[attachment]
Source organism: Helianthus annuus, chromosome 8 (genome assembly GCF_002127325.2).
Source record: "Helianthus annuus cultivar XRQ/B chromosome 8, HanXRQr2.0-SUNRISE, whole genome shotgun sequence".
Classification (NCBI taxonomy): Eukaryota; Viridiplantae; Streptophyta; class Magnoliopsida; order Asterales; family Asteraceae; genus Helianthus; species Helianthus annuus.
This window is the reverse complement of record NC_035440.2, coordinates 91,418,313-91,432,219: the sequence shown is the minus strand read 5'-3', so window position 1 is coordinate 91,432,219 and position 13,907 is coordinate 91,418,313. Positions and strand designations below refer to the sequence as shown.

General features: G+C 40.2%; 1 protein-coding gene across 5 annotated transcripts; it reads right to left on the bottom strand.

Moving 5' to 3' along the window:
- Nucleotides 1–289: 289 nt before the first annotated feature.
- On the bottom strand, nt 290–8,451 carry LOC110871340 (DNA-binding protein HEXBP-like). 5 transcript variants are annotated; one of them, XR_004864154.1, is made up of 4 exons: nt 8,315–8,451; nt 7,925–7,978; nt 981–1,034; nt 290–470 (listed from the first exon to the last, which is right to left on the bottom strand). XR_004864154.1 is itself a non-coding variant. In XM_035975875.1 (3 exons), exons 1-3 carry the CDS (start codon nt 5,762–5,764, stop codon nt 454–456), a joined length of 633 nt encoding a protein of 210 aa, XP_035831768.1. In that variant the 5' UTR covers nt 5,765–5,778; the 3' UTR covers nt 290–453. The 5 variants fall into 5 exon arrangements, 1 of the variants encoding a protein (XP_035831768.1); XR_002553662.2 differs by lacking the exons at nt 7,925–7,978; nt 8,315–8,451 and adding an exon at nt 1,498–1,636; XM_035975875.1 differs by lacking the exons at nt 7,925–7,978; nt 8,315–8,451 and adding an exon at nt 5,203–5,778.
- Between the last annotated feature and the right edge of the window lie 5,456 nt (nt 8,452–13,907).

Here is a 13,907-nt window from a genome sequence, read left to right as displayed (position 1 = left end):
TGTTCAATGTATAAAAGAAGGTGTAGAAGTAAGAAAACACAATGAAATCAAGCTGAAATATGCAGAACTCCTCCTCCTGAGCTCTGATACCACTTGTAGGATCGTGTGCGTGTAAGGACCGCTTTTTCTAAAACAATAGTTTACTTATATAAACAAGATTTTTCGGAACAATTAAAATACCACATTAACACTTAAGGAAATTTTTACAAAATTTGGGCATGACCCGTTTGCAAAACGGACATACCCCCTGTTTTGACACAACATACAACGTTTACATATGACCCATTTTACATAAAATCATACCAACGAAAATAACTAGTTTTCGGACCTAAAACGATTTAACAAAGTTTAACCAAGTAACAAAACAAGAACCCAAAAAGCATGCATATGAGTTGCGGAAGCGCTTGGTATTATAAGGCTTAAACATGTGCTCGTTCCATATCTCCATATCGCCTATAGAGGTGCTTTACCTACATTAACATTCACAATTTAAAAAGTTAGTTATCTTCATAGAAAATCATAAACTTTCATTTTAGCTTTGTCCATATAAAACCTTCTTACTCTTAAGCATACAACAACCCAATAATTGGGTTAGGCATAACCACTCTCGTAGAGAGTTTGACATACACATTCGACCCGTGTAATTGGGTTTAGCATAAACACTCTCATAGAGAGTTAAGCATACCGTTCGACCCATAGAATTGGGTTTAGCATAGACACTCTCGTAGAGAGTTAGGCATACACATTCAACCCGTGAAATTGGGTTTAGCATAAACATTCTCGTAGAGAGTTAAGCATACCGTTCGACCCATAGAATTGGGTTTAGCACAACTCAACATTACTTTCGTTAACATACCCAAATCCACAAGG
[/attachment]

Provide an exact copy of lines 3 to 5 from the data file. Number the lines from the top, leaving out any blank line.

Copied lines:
Classification (NCBI taxonomy): Eukaryota; Viridiplantae; Streptophyta; class Magnoliopsida; order Asterales; family Asteraceae; genus Helianthus; species Helianthus annuus.
This window is the reverse complement of record NC_035440.2, coordinates 91,418,313-91,432,219: the sequence shown is the minus strand read 5'-3', so window position 1 is coordinate 91,432,219 and position 13,907 is coordinate 91,418,313. Positions and strand designations below refer to the sequence as shown.

General features: G+C 40.2%; 1 protein-coding gene across 5 annotated transcripts; it reads right to left on the bottom strand.